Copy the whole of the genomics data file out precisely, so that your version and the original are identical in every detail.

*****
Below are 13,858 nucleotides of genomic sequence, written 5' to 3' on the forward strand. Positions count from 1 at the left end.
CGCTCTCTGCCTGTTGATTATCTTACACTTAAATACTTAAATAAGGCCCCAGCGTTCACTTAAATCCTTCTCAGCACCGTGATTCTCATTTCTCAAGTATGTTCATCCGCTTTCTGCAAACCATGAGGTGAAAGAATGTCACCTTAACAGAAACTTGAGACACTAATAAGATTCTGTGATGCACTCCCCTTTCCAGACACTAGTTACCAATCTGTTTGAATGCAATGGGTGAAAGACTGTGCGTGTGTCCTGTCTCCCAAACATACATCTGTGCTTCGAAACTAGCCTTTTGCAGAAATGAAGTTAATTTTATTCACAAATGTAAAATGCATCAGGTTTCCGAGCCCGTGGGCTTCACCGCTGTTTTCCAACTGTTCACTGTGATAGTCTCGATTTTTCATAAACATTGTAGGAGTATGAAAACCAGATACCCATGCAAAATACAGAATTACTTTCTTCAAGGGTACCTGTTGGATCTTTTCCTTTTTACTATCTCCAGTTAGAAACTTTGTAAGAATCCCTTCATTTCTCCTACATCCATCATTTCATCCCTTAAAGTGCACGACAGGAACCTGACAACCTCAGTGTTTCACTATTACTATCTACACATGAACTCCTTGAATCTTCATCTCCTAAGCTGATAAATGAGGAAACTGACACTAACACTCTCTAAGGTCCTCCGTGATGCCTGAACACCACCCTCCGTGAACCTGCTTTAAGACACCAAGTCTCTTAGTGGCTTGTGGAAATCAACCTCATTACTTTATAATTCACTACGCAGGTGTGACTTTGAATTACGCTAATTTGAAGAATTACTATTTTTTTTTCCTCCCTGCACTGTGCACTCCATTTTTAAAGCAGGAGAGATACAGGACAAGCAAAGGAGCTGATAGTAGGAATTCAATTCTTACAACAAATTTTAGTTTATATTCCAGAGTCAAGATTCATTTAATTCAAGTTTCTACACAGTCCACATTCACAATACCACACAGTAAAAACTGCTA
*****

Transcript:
Below are 13,858 nucleotides of genomic sequence, written 5' to 3' on the forward strand. Positions count from 1 at the left end.
CGCTCTCTGCCTGTTGATTATCTTACACTTAAATACTTAAATAAGGCCCCAGCGTTCACTTAAATCCTTCTCAGCACCGTGATTCTCATTTCTCAAGTATGTTCATCCGCTTTCTGCAAACCATGAGGTGAAAGAATGTCACCTTAACAGAAACTTGAGACACTAATAAGATTCTGTGATGCACTCCCCTTTCCAGACACTAGTTACCAATCTGTTTGAATGCAATGGGTGAAAGACTGTGCGTGTGTCCTGTCTCCCAAACATACATCTGTGCTTCGAAACTAGCCTTTTGCAGAAATGAAGTTAATTTTATTCACAAATGTAAAATGCATCAGGTTTCCGAGCCCGTGGGCTTCACCGCTGTTTTCCAACTGTTCACTGTGATAGTCTCGATTTTTCATAAACATTGTAGGAGTATGAAAACCAGATACCCATGCAAAATACAGAATTACTTTCTTCAAGGGTACCTGTTGGATCTTTTCCTTTTTACTATCTCCAGTTAGAAACTTTGTAAGAATCCCTTCATTTCTCCTACATCCATCATTTCATCCCTTAAAGTGCACGACAGGAACCTGACAACCTCAGTGTTTCACTATTACTATCTACACATGAACTCCTTGAATCTTCATCTCCTAAGCTGATAAATGAGGAAACTGACACTAACACTCTCTAAGGTCCTCCGTGATGCCTGAACACCACCCTCCGTGAACCTGCTTTAAGACACCAAGTCTCTTAGTGGCTTGTGGAAATCAACCTCATTACTTTATAATTCACTACGCAGGTGTGACTTTGAATTACGCTAATTTGAAGAATTACTATTTTTTTTTCCTCCCTGCACTGTGCACTCCATTTTTAAAGCAGGAGAGATACAGGACAAGCAAAGGAGCTGATAGTAGGAATTCAATTCTTACAACAAATTTTAGTTTATATTCCAGAGTCAAGATTCATTTAATTCAAGTTTCTACACAGTCCACATTCACAATACCACACAGTAAAAACTGCTA